FIG. 3 represents a flow diagram illustrating the various steps defined above. As understood, a significant feature of the present invention is the initial positioning of solder elements on designated conductive elements of a flexible substrate and thereafter subjecting this substrate, having said solder elements precisely positioned thereon, to a relatively harsh procedure (thermal compression bonding) such that others of such conductive elements will be soundly electrically connected to designated contact sites on a semiconductor device, thus allowing placement of selected ones of the solder elements 51 under (opposite) the semiconductor device as well as along the outer areas of the flexible circuit. Thermal compression bonding, as used herein, involves a single point bonding technique wherein the bonder will extend (project) into the respective apertures 31 to engage elements 27 (or 27') and effect connection with chip 15. Following this procedure, this semiconductor device-flexible circuit subassembly is then aligned, relative to substrate 11 such that the solder elements 51 on substrate 13 are precisely oriented relative to respective conductors (21) on substrate 11. Such alignment is preferably accomplished by using a split optics placement tool commonly used in the industry during surface mount assembly operations. The solder elements 51 of the subassembly are positioned onto respective solder paste sites (the paste not shown in the drawings) in the manner defined in the aforementioned U.S. Pat. No. 5,203,075. Heat is then effectively applied to this aligned structure to cause reflow (melting) of the solder paste so as to effect connection to the respective conductors 21. The solder paste is preferably 63:37 tin:lead and the fellow process accomplished at a temperature of about 200 degrees Celsius (C.).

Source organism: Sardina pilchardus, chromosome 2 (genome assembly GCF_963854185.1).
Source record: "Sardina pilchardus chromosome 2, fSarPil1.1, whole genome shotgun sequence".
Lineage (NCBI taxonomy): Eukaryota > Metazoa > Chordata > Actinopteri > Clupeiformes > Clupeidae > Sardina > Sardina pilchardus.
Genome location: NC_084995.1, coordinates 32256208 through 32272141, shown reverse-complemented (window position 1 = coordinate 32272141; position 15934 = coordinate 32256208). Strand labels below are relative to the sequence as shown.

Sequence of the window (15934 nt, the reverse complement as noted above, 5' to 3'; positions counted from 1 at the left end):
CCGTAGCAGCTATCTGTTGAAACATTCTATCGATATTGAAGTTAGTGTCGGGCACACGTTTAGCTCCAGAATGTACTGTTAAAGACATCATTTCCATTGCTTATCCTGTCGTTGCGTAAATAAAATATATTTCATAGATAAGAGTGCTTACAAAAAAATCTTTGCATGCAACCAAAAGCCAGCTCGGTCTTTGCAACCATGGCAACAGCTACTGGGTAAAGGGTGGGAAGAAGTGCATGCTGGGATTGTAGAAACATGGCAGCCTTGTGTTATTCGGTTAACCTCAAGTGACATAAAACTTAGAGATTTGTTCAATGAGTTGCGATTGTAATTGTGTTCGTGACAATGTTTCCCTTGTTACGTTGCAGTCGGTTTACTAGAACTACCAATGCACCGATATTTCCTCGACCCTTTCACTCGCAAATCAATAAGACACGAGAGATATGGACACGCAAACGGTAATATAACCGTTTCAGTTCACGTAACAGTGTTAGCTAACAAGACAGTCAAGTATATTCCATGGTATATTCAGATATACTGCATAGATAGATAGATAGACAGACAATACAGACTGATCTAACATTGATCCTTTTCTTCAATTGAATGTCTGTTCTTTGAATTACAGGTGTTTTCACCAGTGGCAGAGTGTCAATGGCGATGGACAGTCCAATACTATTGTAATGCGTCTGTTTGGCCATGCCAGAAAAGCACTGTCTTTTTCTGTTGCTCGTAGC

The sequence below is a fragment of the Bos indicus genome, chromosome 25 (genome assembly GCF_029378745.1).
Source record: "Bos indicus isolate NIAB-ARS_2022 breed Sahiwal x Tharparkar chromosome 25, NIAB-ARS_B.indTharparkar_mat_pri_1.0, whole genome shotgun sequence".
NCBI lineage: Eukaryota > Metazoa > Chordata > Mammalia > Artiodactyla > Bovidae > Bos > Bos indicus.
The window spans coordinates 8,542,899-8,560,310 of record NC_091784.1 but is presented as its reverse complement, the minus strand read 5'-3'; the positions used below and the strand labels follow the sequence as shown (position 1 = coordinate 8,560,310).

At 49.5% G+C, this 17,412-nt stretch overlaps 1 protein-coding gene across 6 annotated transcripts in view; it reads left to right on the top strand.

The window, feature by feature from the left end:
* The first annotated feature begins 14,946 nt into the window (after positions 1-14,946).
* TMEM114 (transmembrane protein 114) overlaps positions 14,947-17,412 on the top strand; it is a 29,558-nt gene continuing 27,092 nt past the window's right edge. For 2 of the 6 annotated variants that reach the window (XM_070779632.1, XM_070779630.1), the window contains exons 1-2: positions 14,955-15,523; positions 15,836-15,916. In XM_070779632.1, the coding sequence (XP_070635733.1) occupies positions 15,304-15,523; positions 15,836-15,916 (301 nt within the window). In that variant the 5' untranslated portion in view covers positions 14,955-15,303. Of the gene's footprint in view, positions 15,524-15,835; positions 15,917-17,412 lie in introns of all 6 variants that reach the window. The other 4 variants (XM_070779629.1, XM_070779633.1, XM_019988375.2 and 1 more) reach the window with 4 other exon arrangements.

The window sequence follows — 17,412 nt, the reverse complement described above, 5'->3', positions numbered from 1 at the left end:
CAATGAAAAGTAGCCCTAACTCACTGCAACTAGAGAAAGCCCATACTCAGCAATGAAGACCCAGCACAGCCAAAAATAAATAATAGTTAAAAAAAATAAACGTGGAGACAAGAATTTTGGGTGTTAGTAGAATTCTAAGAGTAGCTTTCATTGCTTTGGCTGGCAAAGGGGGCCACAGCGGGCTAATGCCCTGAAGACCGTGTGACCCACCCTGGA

Thus, there has been shown and described an electronic package and method of making same wherein two technologies (thermal compression bonding and solder attach) are combined to provide a final structure of relatively simple configuration and yet which may be produced in a relatively facile manner. Sound, effective electrical connections of precise nature are provided between respective patterns of contact sites on a semiconductor chip and respective elements and conductors of the two substrates (flex and rigid) which form the final structure. Of equal significance, the above results in a structure of relatively high density (lines per square inch), as is highly desired in the information handling systems field. The product of the present invention is thus adaptable for utilization in many current information handling systems (computer) environments in order to meet the stringent high density requirements thereof. In addition, the method defined herein is capable of being practiced on a relatively large scale (mass production) and thus able to benefit from the several advantages (e.g., cost) thereof.